Well, I’ll be jiggered! Jago and Litefoot? The Tenth Doctor? A surprising, and most welcome, ally for the foremost theatrical impresario in all of London? That’s right ladies and gentlemen, the gang’s all here and it’s all happening in Jonathan Barnes The Jago & Litefoot Revival: Act One. So roll up, roll up, come one, come all and get yourself a ring side seat for the greatest show to have ever graced this, or any other town. By gad, the Victorian vigilantes and prestigious prosecutors of the infernal and mysterious are back – with a little Timelord help -to set the world to rights, again.
Having found themselves at something of a loose end as far as their caseload is concerned; George and Henry, in The Jago & Litefoot Revival: Act One present the opening chapter of their most recent adventure, one that set them back on the path of their intrepid crusade against the forces of darkness. Parted by the whims of fate, with Litefoot traveling to Greece to visit an old friend and Jago attempting to revitalise his theatre’s fortunes and deal with an apparent arachnid infestation, the daring duo find that no matter what they do, they’re never far away from the affairs of the Doctor. And, that said, George falls victim to an enchanted musical instrument and Henry finds himself facing, and having to save his establishment from, a murderous monstrosity that is most definitely not of this Earth. Fear not though gentle reader, for even though they’re parted and thus not at their best, Messer’s Jago and Litefoot have friends from strange places looking out for their best interests. One friend in particular, who, in their moment of need, rushes to aid them in their individual plights.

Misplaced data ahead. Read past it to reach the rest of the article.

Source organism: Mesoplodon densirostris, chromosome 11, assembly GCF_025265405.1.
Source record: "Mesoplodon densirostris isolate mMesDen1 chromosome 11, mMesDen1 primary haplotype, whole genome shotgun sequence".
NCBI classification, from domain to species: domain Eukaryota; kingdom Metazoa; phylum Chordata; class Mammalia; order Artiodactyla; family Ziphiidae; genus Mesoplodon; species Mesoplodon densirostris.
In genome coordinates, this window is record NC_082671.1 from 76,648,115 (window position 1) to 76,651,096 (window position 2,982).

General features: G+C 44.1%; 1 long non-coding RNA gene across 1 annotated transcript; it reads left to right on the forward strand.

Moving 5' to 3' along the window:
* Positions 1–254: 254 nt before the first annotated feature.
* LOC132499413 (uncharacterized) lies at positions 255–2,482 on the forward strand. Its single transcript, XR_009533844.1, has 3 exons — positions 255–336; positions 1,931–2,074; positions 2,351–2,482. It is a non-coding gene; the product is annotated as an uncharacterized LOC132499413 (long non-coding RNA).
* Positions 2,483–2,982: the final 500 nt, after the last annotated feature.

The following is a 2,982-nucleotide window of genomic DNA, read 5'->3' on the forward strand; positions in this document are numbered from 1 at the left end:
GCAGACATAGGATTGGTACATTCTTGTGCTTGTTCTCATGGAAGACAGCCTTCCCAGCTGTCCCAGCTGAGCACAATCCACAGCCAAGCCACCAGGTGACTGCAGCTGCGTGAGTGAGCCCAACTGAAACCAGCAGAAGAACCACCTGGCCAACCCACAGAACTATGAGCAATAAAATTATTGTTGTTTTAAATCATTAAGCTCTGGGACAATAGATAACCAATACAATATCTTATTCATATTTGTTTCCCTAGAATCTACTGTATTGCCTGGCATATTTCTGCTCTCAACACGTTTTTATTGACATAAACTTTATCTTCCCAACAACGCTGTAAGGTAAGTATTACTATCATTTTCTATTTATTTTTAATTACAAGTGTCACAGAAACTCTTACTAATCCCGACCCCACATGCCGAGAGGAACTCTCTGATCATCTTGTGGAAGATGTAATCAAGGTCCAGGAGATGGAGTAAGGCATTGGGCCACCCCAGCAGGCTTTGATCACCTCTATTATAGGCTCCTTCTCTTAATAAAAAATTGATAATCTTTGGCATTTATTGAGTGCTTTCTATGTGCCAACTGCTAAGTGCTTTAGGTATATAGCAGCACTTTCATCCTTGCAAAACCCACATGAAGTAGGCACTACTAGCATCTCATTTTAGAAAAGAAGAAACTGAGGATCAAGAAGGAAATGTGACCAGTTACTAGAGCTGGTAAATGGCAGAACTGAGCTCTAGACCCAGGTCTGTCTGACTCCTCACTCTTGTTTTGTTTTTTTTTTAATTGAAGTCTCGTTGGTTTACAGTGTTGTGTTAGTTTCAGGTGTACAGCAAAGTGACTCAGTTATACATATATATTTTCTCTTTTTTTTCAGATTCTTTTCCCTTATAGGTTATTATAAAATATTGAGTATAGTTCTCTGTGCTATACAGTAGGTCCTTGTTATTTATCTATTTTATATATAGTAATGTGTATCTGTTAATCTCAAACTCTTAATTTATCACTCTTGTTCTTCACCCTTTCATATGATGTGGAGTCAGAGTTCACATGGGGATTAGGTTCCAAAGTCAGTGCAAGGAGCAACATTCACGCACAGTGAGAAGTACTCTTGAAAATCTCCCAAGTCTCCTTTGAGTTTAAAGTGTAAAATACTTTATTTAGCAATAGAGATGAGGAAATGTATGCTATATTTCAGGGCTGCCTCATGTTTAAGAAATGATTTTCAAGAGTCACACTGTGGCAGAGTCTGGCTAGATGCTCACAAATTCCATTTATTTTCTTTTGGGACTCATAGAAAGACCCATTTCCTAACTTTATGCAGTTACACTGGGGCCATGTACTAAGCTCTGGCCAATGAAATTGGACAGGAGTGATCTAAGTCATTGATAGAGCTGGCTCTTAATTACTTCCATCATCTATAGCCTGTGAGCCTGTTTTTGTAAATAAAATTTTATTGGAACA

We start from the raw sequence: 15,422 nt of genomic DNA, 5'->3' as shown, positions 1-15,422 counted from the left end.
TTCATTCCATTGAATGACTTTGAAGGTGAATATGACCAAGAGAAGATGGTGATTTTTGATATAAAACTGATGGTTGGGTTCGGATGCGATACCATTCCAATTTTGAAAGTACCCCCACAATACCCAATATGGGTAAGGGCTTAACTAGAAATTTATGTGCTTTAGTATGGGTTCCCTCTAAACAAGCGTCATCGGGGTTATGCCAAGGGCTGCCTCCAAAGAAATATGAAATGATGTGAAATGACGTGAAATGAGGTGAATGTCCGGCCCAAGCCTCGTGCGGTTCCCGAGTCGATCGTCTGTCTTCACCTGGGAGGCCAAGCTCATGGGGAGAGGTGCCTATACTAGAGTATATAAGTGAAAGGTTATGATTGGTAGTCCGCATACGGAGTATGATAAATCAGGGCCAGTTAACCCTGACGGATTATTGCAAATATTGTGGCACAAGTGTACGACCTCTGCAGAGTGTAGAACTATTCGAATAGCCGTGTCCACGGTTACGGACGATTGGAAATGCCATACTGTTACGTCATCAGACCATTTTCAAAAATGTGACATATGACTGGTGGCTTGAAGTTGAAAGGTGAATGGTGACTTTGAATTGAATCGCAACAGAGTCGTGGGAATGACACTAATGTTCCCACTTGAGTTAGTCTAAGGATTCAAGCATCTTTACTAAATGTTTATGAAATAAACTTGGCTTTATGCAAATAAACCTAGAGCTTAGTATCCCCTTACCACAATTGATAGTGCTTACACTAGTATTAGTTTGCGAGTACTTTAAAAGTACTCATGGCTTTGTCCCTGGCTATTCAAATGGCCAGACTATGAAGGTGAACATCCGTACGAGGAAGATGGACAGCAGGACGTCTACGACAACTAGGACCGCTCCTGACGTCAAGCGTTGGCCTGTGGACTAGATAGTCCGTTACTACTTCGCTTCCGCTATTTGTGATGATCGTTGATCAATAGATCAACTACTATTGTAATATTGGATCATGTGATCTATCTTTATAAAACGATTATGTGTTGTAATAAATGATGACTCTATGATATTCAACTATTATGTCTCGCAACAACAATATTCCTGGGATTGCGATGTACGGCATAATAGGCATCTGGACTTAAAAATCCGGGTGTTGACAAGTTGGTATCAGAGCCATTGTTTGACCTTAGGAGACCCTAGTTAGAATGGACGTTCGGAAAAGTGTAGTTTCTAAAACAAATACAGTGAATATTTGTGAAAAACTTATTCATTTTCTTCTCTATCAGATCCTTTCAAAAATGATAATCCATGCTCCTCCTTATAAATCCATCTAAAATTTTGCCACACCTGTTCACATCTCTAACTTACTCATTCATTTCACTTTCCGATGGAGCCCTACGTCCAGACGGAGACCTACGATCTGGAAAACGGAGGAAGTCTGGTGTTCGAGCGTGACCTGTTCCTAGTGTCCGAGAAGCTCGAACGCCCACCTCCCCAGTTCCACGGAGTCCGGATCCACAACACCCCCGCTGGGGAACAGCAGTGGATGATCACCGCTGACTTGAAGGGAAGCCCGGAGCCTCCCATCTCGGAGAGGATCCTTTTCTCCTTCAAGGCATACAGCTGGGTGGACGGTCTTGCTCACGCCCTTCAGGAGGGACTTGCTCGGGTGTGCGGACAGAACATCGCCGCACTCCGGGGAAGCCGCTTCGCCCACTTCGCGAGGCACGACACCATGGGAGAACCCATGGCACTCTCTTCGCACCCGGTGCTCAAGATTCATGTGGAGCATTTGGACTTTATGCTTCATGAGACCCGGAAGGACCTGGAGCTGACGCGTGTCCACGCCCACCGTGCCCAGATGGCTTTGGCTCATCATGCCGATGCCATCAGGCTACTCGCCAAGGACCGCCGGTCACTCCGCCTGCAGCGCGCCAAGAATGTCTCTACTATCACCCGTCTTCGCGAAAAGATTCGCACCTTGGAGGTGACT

While it isn’t immediately apparent how the mysteries that George and Henry have become inveigled in are connected, by the time this most satisfying and entertaining chapter closes with a nail biting cliff-hanger, I felt sure that all will most definitely become apparent in the next act. Jago and Litefoot are, without a shadow of a doubt, the singularly most engaging partnership in the annals of Steampunk fiction, a position attained thanks in no small part to the always remarkable performances of their alter ego’s Trevor Baxter and Christopher Benjamin, and the involvement of the modern incarnation of the Doctor in their escapades snaps the excitement dial off when it reaches ten, and forces everything, characters, story, dialogue and all, up to eleven. Jonathan Barnes has, as he is almost always want to do, crafted a wondrous tale of fantastical adventure that, on the strength of this initial chapter, looks set to become one of George and Henry’s finest moments. Bravo gentlemen, bravo… Tim Cundle